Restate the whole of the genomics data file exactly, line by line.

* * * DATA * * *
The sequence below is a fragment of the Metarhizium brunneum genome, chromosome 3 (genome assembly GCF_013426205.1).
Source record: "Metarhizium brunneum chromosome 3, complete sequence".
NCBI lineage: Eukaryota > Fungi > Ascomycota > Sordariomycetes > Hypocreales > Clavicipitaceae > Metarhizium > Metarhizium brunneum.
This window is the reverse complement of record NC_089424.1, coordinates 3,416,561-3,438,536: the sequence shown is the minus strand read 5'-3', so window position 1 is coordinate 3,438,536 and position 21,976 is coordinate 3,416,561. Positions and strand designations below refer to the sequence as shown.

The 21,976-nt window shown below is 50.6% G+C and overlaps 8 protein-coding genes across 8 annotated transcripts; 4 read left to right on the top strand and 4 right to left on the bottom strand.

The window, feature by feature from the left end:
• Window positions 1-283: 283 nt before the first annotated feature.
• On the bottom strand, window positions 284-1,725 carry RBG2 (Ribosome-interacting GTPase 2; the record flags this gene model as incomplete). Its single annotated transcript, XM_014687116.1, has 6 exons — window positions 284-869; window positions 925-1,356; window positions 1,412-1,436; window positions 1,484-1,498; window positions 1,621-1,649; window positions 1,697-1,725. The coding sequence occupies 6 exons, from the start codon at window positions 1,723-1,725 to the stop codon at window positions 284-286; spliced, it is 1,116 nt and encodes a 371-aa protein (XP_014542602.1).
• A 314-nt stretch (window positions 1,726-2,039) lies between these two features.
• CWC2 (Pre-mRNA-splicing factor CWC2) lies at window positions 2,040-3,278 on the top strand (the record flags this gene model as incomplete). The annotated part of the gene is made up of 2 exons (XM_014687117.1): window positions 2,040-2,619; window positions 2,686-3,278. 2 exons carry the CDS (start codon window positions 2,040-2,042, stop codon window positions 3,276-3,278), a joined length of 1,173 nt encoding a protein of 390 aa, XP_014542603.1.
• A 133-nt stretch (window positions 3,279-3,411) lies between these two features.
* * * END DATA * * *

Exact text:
The sequence below is a fragment of the Metarhizium brunneum genome, chromosome 3 (genome assembly GCF_013426205.1).
Source record: "Metarhizium brunneum chromosome 3, complete sequence".
NCBI lineage: Eukaryota > Fungi > Ascomycota > Sordariomycetes > Hypocreales > Clavicipitaceae > Metarhizium > Metarhizium brunneum.
This window is the reverse complement of record NC_089424.1, coordinates 3,416,561-3,438,536: the sequence shown is the minus strand read 5'-3', so window position 1 is coordinate 3,438,536 and position 21,976 is coordinate 3,416,561. Positions and strand designations below refer to the sequence as shown.

The 21,976-nt window shown below is 50.6% G+C and overlaps 8 protein-coding genes across 8 annotated transcripts; 4 read left to right on the top strand and 4 right to left on the bottom strand.

The window, feature by feature from the left end:
• Window positions 1-283: 283 nt before the first annotated feature.
• On the bottom strand, window positions 284-1,725 carry RBG2 (Ribosome-interacting GTPase 2; the record flags this gene model as incomplete). Its single annotated transcript, XM_014687116.1, has 6 exons — window positions 284-869; window positions 925-1,356; window positions 1,412-1,436; window positions 1,484-1,498; window positions 1,621-1,649; window positions 1,697-1,725. The coding sequence occupies 6 exons, from the start codon at window positions 1,723-1,725 to the stop codon at window positions 284-286; spliced, it is 1,116 nt and encodes a 371-aa protein (XP_014542602.1).
• A 314-nt stretch (window positions 1,726-2,039) lies between these two features.
• CWC2 (Pre-mRNA-splicing factor CWC2) lies at window positions 2,040-3,278 on the top strand (the record flags this gene model as incomplete). The annotated part of the gene is made up of 2 exons (XM_014687117.1): window positions 2,040-2,619; window positions 2,686-3,278. 2 exons carry the CDS (start codon window positions 2,040-2,042, stop codon window positions 3,276-3,278), a joined length of 1,173 nt encoding a protein of 390 aa, XP_014542603.1.
• A 133-nt stretch (window positions 3,279-3,411) lies between these two features.